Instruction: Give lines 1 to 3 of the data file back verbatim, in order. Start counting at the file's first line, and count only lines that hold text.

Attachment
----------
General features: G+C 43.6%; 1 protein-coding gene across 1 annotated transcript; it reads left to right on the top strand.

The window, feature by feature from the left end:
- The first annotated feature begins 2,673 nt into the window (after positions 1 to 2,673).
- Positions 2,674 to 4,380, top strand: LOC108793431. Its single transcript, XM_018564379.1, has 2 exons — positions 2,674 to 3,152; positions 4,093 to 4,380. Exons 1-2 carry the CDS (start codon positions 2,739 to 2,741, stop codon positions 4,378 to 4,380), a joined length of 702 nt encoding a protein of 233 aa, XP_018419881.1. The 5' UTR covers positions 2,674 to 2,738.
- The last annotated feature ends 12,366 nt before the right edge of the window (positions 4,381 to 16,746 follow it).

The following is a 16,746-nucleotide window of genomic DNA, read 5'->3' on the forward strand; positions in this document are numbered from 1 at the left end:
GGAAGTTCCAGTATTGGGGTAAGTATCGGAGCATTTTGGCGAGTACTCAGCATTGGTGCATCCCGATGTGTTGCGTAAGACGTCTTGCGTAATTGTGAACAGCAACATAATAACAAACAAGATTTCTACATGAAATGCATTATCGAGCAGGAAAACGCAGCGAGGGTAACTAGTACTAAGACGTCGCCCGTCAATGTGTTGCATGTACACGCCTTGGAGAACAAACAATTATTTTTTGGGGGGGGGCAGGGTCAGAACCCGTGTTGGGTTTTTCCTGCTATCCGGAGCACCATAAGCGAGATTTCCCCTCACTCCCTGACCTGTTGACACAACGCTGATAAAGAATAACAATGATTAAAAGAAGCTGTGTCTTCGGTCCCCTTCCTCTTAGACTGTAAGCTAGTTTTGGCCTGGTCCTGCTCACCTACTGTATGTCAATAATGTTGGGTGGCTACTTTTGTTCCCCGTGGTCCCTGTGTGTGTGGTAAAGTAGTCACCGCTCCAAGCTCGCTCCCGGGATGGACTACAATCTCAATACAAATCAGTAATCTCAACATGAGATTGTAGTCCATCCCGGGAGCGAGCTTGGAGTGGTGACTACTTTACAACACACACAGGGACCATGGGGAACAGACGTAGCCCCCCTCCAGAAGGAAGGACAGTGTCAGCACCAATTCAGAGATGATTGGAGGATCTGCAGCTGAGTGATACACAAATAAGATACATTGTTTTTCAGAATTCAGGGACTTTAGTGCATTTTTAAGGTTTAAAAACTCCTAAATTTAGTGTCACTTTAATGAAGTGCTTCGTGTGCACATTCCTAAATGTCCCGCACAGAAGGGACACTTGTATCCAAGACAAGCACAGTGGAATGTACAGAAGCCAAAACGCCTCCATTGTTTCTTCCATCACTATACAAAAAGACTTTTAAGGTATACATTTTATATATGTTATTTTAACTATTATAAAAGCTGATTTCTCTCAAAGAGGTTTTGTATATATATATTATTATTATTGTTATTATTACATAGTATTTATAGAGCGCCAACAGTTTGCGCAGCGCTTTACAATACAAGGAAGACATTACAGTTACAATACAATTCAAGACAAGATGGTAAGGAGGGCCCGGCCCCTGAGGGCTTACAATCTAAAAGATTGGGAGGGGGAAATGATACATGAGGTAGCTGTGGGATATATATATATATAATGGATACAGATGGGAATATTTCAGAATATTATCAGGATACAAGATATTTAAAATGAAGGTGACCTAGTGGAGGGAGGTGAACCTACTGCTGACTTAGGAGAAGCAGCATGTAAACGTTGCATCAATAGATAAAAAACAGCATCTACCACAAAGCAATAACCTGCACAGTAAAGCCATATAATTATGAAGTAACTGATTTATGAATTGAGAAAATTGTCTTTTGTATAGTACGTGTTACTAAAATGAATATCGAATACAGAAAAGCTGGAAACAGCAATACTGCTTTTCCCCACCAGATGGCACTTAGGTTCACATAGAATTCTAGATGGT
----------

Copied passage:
General features: G+C 43.6%; 1 protein-coding gene across 1 annotated transcript; it reads left to right on the top strand.

The window, feature by feature from the left end:
- The first annotated feature begins 2,673 nt into the window (after positions 1 to 2,673).